Revision of the TEN-E Regulation guidlines - Related Opinions
The EESC considers that the European Union must overcome the COVID-19 crisis by building a new model for society, one which will make our economies more green, just and resistant to future shocks. European recovery funds must enable businesses, innovators, workers and investors to affirm their role as world leaders in the expanding clean energy markets.
The European Economic and social Committee (EESC) supports the Commission's intention as set out in its Communication: integration of the electricity system with the heat and transport system is vital to reach the goals of climate neutrality, security of energy supply, including reduction of energy imports, and the goal of affordable prices for Europe's consumers and the European economy.
Just a few days ahead of last December's climate summit COP24 in Poland, the European Commission published its long-term strategy "A clean planet for all" presenting its vision for achieving net-zero greenhouse gas emissions by 2050 through a socially-fair transition in a cost-efficient manner. While the document does not contain any new policy proposals, it provides the direction of travel of EU climate and energy policy and frames what the EU considers as its long-term contribution to achieving the Paris Agreement temperature objectives in line with UN Sustainable Development Goals.
The EESC advocates for a stronger budget for the Connecting Europe Facility for after 2020.
The EESC recommends that the European Commission and the Member States further encourage synergies at project level between the three sectors, which are currently limited because of the rigidity of the budgetary framework as regards the eligibility of projects and of costs.
The EESC urges the co-legislators to maintain the commitment in the previous CEF regulation to spend "the major part" of the energy budget on electricity projects.
The EESC recommends that the financial capacity of the CEF programme under the next MFF should be increased and better balanced between the three sectors in order to maintain high credibility and attractiveness for investors.
The key message of the opinion is that transforming the energy system towards carbon-free, decentralised and digitalised supply offers enormous opportunities, in particular for structurally weak and rural regions in Europe. The development of renewable energy (RE) can have a major and beneficial impact on employment, and can be configured so as to provide a completely new stimulus for the regional economy. There is therefore potential for mutually reinforcing the positive effects of Europe's energy and cohesion policies. The European Economic and Social Committee (EESC) finds it regrettable that both the Commission and the Member States have yet to properly recognise this potential, let alone exploit it.
In response to the European Commission's communication on "Strengthening Europe's energy networks" (COM(2017)718 final), the European Economic and Social Committee shares the view that a sufficiently interconnected European energy grid is a prerequisite for achieving the aim of the Energy Union: to provide affordable, secure and sustainable energy that makes the energy transition to a low-carbon economy possible in a competitive way; considers that investments in grid infrastructure should be implemented with the same intensity as other energy investments, and in particular in coordination with the expansion of renewables; calls on the Commission and the Member States to draw up two-yearly monitoring reports on the achievement of the renewable development targets and national and transnational network; suggests that actively involving organised civil society in the design phases of the interconnection projects can help to mitigate the lack of public support for some projects; recomm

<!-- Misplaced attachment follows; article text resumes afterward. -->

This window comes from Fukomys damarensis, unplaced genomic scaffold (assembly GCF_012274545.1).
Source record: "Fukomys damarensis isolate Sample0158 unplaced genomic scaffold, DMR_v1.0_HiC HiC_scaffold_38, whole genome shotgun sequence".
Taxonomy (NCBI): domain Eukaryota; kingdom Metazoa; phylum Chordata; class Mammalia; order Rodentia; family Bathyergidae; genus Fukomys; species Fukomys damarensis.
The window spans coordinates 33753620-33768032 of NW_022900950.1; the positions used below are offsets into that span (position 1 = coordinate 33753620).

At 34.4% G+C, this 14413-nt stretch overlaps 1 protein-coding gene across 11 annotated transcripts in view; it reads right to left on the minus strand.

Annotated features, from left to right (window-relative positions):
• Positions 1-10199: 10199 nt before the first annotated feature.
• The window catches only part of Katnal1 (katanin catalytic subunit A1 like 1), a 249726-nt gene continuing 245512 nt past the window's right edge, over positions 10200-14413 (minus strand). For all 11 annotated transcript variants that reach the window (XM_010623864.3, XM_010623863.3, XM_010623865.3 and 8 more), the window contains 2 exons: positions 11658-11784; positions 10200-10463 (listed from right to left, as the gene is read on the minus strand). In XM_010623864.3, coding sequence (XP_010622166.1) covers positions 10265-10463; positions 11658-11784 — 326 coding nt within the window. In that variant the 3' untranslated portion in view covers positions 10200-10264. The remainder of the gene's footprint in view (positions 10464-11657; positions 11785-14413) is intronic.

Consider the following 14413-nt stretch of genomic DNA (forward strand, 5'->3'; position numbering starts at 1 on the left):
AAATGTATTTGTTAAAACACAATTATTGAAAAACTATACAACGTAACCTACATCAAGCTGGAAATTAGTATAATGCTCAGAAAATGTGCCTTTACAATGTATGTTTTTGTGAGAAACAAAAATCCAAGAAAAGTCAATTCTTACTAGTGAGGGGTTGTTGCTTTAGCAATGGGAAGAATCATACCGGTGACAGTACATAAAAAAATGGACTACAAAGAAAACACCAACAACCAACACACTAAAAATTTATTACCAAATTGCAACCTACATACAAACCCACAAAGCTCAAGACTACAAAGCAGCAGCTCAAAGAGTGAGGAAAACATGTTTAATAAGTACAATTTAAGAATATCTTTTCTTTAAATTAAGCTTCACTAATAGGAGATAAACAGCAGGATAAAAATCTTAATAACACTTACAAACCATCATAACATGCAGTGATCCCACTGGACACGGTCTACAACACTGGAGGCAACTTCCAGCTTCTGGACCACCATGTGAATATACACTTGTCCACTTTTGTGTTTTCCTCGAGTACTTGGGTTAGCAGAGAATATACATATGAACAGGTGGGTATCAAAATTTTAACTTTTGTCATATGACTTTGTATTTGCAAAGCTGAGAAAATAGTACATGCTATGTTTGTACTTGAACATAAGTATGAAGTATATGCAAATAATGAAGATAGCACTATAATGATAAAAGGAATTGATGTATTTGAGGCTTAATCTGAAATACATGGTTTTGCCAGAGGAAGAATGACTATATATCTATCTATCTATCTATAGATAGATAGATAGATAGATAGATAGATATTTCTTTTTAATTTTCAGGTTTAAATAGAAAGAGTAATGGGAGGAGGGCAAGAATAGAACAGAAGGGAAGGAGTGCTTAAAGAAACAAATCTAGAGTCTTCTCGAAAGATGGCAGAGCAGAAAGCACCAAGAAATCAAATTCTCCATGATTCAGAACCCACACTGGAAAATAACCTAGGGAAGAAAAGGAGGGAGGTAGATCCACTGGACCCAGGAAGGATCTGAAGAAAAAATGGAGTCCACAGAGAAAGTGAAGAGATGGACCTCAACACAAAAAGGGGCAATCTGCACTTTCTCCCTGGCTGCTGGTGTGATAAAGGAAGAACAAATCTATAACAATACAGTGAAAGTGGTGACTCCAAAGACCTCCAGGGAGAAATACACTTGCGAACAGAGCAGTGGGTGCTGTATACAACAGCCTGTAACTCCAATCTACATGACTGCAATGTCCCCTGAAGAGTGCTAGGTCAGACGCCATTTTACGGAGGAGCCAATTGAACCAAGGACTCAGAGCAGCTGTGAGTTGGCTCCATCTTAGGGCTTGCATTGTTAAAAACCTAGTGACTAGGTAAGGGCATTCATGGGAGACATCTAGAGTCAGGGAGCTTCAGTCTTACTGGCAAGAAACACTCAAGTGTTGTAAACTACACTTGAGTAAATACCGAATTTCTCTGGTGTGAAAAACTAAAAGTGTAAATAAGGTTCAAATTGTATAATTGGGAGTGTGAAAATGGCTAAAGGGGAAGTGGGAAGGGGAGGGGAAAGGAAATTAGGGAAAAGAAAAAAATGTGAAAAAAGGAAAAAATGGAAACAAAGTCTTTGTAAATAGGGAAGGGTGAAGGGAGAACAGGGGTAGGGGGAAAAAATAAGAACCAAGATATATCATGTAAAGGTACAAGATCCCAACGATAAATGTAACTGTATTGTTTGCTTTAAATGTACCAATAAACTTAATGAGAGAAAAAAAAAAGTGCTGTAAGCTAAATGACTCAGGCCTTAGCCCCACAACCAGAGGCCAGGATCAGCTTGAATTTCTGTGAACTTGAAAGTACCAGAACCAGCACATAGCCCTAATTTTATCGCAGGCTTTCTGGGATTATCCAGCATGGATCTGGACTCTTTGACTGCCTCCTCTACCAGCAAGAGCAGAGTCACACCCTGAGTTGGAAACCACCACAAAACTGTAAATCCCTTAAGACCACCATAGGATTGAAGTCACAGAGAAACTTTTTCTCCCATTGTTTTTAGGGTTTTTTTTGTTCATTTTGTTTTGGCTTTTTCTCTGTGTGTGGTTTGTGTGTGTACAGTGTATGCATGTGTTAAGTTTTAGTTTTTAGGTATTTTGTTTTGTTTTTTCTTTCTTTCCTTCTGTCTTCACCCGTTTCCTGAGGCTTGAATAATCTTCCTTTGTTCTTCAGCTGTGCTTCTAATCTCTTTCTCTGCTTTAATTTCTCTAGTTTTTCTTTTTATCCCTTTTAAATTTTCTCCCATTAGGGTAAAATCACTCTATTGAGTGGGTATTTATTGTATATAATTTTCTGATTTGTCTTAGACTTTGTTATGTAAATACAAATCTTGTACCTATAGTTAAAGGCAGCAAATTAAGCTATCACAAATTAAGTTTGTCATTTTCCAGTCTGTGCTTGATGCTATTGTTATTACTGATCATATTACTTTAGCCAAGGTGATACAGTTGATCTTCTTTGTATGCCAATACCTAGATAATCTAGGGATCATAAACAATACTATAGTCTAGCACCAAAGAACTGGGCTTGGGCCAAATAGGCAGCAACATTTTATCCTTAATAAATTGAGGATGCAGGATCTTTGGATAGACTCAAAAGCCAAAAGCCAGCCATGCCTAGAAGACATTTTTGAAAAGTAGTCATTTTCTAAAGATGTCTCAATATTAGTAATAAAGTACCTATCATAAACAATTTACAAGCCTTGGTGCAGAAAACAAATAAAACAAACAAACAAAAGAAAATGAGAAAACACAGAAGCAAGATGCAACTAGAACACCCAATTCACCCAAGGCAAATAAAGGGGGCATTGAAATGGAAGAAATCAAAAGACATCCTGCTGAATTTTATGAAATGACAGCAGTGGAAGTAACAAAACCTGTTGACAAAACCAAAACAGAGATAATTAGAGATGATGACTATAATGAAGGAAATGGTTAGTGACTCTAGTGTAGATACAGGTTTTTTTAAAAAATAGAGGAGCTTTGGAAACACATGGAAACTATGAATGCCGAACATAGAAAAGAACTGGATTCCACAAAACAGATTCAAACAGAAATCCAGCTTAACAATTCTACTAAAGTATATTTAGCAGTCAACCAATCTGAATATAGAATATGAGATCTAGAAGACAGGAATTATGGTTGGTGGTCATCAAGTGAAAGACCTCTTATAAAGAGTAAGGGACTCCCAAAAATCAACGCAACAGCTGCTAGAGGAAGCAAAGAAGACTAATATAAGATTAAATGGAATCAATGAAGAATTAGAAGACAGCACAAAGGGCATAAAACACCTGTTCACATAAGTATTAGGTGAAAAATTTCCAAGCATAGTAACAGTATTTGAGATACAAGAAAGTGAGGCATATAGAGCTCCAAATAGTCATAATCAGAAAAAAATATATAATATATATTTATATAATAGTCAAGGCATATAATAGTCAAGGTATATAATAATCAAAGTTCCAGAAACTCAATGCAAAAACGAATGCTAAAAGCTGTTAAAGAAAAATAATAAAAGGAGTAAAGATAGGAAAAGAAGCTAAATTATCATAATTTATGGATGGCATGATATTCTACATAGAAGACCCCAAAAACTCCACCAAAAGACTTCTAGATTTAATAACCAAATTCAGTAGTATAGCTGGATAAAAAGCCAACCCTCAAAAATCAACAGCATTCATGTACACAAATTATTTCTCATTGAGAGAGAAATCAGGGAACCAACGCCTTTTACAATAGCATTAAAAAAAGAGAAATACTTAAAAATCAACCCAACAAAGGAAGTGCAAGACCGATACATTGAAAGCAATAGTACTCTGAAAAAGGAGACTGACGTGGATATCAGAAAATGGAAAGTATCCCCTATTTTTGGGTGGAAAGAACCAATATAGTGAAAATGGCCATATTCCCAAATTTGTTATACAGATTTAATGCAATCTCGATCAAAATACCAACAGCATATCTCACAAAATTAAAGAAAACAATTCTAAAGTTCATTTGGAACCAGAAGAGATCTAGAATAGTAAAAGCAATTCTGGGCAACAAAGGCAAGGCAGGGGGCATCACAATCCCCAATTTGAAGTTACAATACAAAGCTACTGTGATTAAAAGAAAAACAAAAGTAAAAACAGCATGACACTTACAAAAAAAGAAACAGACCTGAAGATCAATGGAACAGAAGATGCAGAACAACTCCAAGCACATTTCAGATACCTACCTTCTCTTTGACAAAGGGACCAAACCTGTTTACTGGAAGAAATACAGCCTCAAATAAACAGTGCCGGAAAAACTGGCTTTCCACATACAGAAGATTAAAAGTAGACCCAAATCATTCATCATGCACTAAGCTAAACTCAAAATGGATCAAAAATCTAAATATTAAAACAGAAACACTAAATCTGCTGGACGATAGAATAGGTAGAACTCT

The EESC welcomes the Commission's proposal for a new market design, a risk preparedness regulation and the new organisation of the energy regulators' cooperation. The Committee highlights that well-functioning electricity markets are a precondition for fulfilling the goals of the Energy Union. For the markets to function well, significant changes in the market design are necessary, particularly due to the increasing use of variable renewable electricity. The EESC appreciates the general approach of the market design package, especially the goals of putting consumers at the heart of the energy market, increasing electricity supply and strengthening regional cooperation.
The EESC welcomes the "clean energy" package, which aims to accelerate, transform and consolidate the EU economy's clean energy transition, while pursuing the important goals of economic growth and job creation. The proposed package includes important proposals in the areas of renewable energies and electricity market design and regulation, energy efficiency and energy performance of buildings, energy innovations, transport, and governance – and the Committee views many of the initiatives favourably. However, the opinion – drawing on nine other opinions concerned with the individual proposals of the clean energy package – also identifies a number of challenges that civil society and co-legislators need to be aware of.